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mp-units 2.1.0 released!

A new product version can be obtained from GitHub and Conan.

The list of the most significant changes introduced by the new version can be found in our Release Notes. We will also describe the most important of them in this post.

No more parenthesis while creating quantities with derived units

The V2 design introduced a way to create a quantity by multiplying a raw value and a unit:

quantity q1 = 42 * m;

However, this meant that when we wanted to create a quantity having a derived unit, we had to put parenthesis around the unit equation or create a custom value of the named unit:

quantity q2 = 60 * (km / h);

constexpr auto kmph = km / h;
quantity q3 = 60 * kmph;

quantity q4 = 50 * (1 / s);

With the new version, we removed this restriction, and now we can type:

quantity q5 = 60 * km / h;
quantity q6 = 50 / s;

As a side effect, we introduced a breaking change. We can't use the following definition of hertz anymore:

inline constexpr struct hertz : named_unit<"Hz", 1 / second, kind_of<isq::frequency>> {} hertz;

and have to type either:

inline constexpr struct hertz : named_unit<"Hz", one / second, kind_of<isq::frequency>> {} hertz;

or

inline constexpr struct hertz : named_unit<"Hz", inverse(second), kind_of<isq::frequency>> {} hertz;

To be consistent, we applied the same change to the dimensions and quantity specifications definitions. Now, to define a frequency we have to type:

inline constexpr struct frequency : quantity_spec<inverse(period_duration)> {} frequency;
inline constexpr struct frequency : quantity_spec<frequency, inverse(period_duration)> {} frequency;
QUANTITY_SPEC(frequency, inverse(period_duration));

make_xxx factory functions replaced with two-parameter constructors

In the initial version of the V2 framework, if someone did not like the multiply syntax to create a quantity we provided the make_quantity() factory function. A similar approach was used for quantity_point creation.

This version removes those (breaking change) and introduces two parameter constructors:

quantity q(42, si::metre);
quantity_point qp(q, mean_sea_level);

The above change encourages a better design and results in a terser code.

Improved definitions of becquerel, gray, and sievert

In the initial V2 version, we lacked the definitions of the atomic and nuclear physics quantities, which resulted in simplified and unsafe definitions of becquerel, gray, and sievert units. We still do not model most of the quantities from this domain, but we've added the ones that are necessary for the definition of those units.

Thanks to the above, the following expressions will not compile:

quantity q1 = 1 * Hz + 1 * Bq;
quantity<si::sievert> q2 = 42 * Gy;

Compatibility with other libraries redesigned

Another significant improvement in this version was redesigning the way we provide compatibility with other similar libraries. The interfaces of quantity_like_traits and quantity_point_like_traits were changed and extended to provide conversion not only from but also to entities from other libraries (breaking change).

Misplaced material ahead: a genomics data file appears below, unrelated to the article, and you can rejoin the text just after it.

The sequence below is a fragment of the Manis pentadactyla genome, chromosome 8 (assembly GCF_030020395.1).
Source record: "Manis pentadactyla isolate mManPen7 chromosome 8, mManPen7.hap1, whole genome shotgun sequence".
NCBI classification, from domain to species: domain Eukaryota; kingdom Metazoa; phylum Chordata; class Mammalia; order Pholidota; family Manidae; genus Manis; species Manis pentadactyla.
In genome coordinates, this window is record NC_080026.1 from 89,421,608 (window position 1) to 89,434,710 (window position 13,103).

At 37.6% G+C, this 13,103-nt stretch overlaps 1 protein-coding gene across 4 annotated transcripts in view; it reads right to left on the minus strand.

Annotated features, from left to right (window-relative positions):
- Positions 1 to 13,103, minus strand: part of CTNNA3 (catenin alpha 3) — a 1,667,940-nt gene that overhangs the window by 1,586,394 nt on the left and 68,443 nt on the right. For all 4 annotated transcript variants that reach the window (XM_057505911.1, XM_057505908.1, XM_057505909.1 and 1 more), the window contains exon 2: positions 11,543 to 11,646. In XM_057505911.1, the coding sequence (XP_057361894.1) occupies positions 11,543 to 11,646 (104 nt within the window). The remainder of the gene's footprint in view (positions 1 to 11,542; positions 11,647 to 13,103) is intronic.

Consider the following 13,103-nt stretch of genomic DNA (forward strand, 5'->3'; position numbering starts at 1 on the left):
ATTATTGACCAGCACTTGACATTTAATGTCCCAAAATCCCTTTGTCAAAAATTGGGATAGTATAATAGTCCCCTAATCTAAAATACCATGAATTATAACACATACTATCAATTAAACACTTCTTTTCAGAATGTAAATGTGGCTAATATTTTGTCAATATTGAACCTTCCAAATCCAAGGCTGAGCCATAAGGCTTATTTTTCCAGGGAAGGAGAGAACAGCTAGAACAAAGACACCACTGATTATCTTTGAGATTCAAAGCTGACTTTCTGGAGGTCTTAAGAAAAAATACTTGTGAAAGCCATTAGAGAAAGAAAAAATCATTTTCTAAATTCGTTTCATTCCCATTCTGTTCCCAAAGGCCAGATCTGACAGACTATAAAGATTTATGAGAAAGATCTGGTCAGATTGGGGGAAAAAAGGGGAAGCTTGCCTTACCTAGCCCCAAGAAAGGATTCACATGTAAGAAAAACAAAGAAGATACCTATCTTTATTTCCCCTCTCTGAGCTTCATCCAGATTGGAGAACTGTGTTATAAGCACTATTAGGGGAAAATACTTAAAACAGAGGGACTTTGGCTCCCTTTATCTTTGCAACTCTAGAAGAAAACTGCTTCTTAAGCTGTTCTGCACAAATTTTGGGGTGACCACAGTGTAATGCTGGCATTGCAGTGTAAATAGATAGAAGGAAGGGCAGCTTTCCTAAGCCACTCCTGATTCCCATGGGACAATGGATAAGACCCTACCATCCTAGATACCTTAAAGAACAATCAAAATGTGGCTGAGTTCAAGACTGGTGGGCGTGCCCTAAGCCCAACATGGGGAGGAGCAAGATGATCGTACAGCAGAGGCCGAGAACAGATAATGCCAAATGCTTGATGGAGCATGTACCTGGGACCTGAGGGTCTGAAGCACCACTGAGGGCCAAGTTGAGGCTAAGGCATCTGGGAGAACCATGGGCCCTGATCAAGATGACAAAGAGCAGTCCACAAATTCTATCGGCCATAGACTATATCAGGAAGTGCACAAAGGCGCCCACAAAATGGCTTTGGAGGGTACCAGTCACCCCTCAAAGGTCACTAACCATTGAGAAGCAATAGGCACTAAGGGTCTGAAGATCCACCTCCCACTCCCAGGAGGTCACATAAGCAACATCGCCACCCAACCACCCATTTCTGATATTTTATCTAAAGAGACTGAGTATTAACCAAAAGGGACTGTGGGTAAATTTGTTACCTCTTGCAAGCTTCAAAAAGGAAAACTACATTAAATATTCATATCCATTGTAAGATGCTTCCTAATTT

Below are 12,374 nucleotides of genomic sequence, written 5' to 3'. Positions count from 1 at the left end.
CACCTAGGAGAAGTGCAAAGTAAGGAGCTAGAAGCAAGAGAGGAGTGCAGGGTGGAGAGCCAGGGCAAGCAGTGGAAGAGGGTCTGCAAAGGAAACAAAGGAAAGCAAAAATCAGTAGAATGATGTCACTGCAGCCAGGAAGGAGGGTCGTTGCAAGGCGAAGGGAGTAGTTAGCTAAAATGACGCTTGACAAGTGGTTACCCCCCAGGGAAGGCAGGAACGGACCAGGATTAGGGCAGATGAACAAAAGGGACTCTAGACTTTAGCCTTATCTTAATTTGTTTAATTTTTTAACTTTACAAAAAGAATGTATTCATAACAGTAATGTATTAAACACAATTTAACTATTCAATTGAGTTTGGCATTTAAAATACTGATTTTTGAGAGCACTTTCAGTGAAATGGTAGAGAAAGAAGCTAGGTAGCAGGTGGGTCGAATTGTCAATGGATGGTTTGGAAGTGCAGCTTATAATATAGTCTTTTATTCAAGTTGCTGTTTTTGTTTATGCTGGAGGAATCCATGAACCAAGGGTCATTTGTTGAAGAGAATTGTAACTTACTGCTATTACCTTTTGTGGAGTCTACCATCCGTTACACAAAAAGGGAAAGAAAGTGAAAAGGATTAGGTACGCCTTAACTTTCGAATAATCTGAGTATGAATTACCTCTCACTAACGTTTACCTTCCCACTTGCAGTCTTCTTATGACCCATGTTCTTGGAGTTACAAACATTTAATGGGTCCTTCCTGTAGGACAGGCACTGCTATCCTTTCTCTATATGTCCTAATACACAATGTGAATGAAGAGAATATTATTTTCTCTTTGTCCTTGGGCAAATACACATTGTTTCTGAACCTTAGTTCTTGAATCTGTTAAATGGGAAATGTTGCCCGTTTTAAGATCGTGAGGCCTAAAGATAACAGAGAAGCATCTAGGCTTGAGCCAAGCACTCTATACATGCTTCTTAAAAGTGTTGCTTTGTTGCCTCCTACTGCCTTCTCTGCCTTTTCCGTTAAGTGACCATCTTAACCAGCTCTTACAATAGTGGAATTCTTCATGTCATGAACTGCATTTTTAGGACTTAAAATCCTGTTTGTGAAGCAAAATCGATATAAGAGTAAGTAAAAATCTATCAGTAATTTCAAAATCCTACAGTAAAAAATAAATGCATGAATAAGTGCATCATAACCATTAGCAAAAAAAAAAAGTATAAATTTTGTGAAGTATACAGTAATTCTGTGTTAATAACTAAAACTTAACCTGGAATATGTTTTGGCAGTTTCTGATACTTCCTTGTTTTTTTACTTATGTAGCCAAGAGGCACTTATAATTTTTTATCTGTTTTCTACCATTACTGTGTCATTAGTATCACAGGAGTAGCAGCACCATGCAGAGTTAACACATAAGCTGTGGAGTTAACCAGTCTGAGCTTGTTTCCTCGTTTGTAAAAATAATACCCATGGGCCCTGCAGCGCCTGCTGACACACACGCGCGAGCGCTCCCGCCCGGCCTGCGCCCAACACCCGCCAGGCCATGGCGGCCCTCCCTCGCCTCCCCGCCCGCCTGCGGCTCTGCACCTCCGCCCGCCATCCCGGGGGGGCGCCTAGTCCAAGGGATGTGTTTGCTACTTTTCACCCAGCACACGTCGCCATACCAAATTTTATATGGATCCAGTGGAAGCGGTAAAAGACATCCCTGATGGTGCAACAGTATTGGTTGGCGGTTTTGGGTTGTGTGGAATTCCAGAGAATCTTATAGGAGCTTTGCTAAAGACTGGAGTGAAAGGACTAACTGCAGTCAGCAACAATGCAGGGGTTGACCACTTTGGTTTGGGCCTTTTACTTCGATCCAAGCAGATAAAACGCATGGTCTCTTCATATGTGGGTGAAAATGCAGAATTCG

We've also introduced an innovative approach that allows us to specify if such conversions should happen implicitly or if they need to be forced explicitly.

More on this subject can be found in the Interoperability with Other Libraries chapter.

Point origins can now be derived from each other

Previously, each class derived from absolute_point_origin was considered a unique independent point origin. On the other hand, it was OK to derive multiple classes from the same relative_point_origin, and those were specifying the same point in the domain. We found this confusing and limiting. This is why, in this version, the absolute_point_origin uses a CRTP idiom to be able to detect between points that should be considered different from the ones that should be equivalent.

If we derive from the same instantiation of absolute_point_origin we end up with an equivalent point origin. This change allows us to provide different names for the same temperature points:

inline constexpr struct absolute_zero : absolute_point_origin<absolute_zero, isq::thermodynamic_temperature> {} absolute_zero;
inline constexpr struct zeroth_kelvin : decltype(absolute_zero) {} zeroth_kelvin;

inline constexpr struct ice_point : relative_point_origin<absolute_zero + 273.15 * kelvin> {} ice_point;
inline constexpr struct zeroth_degree_Celsius : decltype(ice_point) {} zeroth_degree_Celsius;

Please note that this is a breaking change as well.

Unit symbol text can now be properly used at runtime

The interface of the previous definition of unit_symbol function allowed the use of the returned buffer only at compile-time. This was too limiting as users often want to use unit symbols at runtime (e.g., print them to the console). The new version redesigned the interface of this function (breaking change) to return a buffer that can be properly used at both compilation and runtime:

std::string_view unit1 = unit_symbol(m / s);
std::cout << unit1 << "\n";     // m/s
std::string_view unit2 = unit_symbol<{.solidus = unit_symbol_solidus::never}>(m / s);
std::cout << unit2 << "\n";     // m s⁻¹